FAIR POINT: Sex-factor’s loser - Jo Davison tells it straight...

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He’s had sex with Dannii, juggled a handful of girlfriends all at the same time and hordes of one-night stands are now creeping from under the covers like flesh-sated bed bugs to claim they’ve had him, too.

I couldn’t give a damn about Simon Cowell’s turbo-powered sex life, frankly.

Clearly it’s all coming out in a bid to boost publicity for the forthcoming X Factor series - which is pretty vital to him, as last year’s failed to live up to that for which it searched.

And if these women are stupid enough to think that admitting they were once his bedmates raises their standing in life, then they’re really not worth defending.

But I do give a damn when Cowell starts boasting about his amazing prowess - at manipulating women’s affections.

He gleefully admits he treats women like toys; in fact, that’s how he has actually described Dannii Minogue, whom he bedded while they were on the judging panel together a couple of years ago.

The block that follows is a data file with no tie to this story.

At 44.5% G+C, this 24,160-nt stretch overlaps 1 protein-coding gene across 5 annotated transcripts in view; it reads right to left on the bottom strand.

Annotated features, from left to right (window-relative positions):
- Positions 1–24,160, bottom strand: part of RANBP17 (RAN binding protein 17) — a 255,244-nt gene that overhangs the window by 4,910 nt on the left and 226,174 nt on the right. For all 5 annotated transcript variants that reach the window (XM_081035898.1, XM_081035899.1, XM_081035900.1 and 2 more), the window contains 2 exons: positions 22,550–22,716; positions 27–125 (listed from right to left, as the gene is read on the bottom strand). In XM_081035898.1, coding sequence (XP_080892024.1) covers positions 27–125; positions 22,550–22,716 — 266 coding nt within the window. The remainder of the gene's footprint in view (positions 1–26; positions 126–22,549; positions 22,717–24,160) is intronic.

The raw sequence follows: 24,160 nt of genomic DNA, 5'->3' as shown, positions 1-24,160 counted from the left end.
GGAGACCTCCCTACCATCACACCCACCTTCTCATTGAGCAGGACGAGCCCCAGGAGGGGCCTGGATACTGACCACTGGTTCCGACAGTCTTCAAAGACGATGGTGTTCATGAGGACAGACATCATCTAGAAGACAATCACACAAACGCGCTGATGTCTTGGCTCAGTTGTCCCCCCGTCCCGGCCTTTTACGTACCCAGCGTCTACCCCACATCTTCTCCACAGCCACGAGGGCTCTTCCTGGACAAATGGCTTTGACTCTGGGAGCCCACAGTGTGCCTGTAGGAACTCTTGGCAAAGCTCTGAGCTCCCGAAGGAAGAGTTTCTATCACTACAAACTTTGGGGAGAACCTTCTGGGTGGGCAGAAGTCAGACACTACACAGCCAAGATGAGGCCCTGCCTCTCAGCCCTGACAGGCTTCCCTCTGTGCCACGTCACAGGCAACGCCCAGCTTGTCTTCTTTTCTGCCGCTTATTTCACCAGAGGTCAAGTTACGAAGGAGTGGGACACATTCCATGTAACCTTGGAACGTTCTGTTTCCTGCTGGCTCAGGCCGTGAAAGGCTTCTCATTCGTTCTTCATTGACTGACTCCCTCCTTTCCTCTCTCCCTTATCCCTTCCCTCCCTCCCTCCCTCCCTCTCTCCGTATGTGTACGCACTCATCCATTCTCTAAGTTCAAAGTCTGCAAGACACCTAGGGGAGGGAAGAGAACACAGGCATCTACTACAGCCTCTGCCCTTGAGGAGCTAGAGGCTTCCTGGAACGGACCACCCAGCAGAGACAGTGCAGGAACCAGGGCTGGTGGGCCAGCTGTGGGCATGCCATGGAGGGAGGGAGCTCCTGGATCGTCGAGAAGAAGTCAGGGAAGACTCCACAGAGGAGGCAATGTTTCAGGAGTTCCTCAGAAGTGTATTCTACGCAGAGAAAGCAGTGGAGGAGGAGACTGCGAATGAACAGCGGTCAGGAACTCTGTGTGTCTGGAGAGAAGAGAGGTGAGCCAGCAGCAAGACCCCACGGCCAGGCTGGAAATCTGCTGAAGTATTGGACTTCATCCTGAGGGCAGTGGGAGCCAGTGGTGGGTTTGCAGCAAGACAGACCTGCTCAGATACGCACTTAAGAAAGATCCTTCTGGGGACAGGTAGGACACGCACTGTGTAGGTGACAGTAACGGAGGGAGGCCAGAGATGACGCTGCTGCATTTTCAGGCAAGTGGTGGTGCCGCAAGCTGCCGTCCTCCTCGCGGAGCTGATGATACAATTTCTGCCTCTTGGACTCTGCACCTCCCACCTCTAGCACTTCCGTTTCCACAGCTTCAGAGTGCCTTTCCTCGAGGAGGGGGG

The nation found out at the weekend that the affair was to feature in a new book on Cowell; yet another well-orchestrated piece of advance publicity.

He is actually boasting that he enjoys playing with the emotions of a few women at a time, watching them grow jealous of each other and start to fight for his affections.

“Every girl wants to be number one and they’re very territorial,” he has said.

“I find girls fighting very amusing.”

What a prize man-boob.

He looks down from his slick office in the sky and sees women as a pack of hounds, eager and prepared to go tooth and nail for any scraps of affection he throws to them.

Plus he reckons he’s The Man because all his exes still adore him. He gives them houses worth millions; why wouldn’t they want to keep in with him?

More tellingly, why can’t Simon see that the ex-lovers trailing in his wake, high on the smell of his fake tan, money and hair gel, are probably doing so because he has bought their continued affection rather than earned it?

The answer is vanity. And some huge character flaw. He’s a player.

And haven’t we all been drawn in by one of those in our time? Fortunately we didn’t get the house in Malibu, so we can look back and see how pathetic and small the puppeteer pulling our strings actually was.

But Cowell is a powerful and influential man. The music mogul has shaped the aspirations of the younger generation into something plastic and fake. Kids are growing up thinking the best thing ever would be to win a telly talent show and become an instant celebrity.

We can do without him leading impressionable young men into thinking having have a harem of love-lorn women in tow equals success.